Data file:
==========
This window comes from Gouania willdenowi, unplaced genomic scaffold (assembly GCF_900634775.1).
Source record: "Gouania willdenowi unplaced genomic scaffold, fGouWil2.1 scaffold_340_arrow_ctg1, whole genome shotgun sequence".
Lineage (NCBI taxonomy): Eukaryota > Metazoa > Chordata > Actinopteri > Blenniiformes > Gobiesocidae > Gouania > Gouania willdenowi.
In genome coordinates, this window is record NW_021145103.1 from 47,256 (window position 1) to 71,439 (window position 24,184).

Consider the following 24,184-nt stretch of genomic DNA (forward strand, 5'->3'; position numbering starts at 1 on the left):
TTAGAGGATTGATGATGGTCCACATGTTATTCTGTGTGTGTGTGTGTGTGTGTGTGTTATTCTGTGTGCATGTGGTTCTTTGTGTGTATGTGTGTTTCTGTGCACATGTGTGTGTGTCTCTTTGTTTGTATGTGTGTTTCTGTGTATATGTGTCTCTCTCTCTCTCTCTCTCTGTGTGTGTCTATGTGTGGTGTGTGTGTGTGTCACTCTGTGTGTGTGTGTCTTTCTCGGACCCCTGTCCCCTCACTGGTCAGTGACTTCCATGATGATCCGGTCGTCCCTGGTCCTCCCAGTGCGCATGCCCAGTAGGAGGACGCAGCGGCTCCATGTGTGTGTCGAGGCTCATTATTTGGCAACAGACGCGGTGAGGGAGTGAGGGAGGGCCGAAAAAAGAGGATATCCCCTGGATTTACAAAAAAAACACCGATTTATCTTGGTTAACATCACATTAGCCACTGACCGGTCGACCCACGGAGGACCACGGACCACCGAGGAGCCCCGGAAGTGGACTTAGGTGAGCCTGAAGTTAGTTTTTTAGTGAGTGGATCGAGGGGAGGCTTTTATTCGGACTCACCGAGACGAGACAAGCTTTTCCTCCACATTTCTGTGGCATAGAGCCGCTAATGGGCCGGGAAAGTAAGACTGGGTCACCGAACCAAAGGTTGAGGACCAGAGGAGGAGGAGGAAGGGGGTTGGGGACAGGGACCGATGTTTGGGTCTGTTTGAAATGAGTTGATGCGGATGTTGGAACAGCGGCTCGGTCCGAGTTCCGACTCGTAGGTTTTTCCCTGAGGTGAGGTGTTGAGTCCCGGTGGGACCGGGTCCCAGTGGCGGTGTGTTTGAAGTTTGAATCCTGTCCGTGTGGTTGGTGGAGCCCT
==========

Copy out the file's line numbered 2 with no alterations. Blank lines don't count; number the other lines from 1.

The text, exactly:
Source record: "Gouania willdenowi unplaced genomic scaffold, fGouWil2.1 scaffold_340_arrow_ctg1, whole genome shotgun sequence".